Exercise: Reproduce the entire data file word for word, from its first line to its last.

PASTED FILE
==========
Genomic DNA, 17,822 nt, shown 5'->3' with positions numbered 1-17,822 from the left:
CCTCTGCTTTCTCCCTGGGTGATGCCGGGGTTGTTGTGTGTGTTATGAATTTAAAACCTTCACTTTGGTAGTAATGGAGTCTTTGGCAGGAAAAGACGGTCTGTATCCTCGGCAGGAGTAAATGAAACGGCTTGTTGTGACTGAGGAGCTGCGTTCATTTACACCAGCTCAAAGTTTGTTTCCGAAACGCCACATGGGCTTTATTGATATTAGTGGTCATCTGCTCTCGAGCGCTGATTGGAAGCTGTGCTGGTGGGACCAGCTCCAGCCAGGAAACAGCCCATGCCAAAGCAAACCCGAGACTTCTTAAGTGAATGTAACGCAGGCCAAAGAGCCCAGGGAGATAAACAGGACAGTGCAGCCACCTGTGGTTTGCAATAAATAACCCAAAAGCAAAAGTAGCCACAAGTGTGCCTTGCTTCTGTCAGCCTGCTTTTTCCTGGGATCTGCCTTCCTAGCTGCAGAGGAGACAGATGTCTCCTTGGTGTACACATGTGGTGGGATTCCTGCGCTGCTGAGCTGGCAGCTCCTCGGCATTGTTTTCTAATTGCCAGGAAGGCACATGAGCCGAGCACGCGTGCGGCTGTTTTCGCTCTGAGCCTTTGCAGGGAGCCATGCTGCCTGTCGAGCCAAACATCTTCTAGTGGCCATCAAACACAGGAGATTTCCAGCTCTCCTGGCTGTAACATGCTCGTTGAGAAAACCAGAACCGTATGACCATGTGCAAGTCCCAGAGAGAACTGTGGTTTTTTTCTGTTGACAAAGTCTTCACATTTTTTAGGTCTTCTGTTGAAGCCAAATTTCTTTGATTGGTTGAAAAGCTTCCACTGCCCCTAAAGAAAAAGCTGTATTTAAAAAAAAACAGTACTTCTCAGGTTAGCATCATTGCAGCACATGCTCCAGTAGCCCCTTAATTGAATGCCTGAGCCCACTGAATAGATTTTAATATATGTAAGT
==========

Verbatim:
Genomic DNA, 17,822 nt, shown 5'->3' with positions numbered 1-17,822 from the left:
CCTCTGCTTTCTCCCTGGGTGATGCCGGGGTTGTTGTGTGTGTTATGAATTTAAAACCTTCACTTTGGTAGTAATGGAGTCTTTGGCAGGAAAAGACGGTCTGTATCCTCGGCAGGAGTAAATGAAACGGCTTGTTGTGACTGAGGAGCTGCGTTCATTTACACCAGCTCAAAGTTTGTTTCCGAAACGCCACATGGGCTTTATTGATATTAGTGGTCATCTGCTCTCGAGCGCTGATTGGAAGCTGTGCTGGTGGGACCAGCTCCAGCCAGGAAACAGCCCATGCCAAAGCAAACCCGAGACTTCTTAAGTGAATGTAACGCAGGCCAAAGAGCCCAGGGAGATAAACAGGACAGTGCAGCCACCTGTGGTTTGCAATAAATAACCCAAAAGCAAAAGTAGCCACAAGTGTGCCTTGCTTCTGTCAGCCTGCTTTTTCCTGGGATCTGCCTTCCTAGCTGCAGAGGAGACAGATGTCTCCTTGGTGTACACATGTGGTGGGATTCCTGCGCTGCTGAGCTGGCAGCTCCTCGGCATTGTTTTCTAATTGCCAGGAAGGCACATGAGCCGAGCACGCGTGCGGCTGTTTTCGCTCTGAGCCTTTGCAGGGAGCCATGCTGCCTGTCGAGCCAAACATCTTCTAGTGGCCATCAAACACAGGAGATTTCCAGCTCTCCTGGCTGTAACATGCTCGTTGAGAAAACCAGAACCGTATGACCATGTGCAAGTCCCAGAGAGAACTGTGGTTTTTTTCTGTTGACAAAGTCTTCACATTTTTTAGGTCTTCTGTTGAAGCCAAATTTCTTTGATTGGTTGAAAAGCTTCCACTGCCCCTAAAGAAAAAGCTGTATTTAAAAAAAAACAGTACTTCTCAGGTTAGCATCATTGCAGCACATGCTCCAGTAGCCCCTTAATTGAATGCCTGAGCCCACTGAATAGATTTTAATATATGTAAGT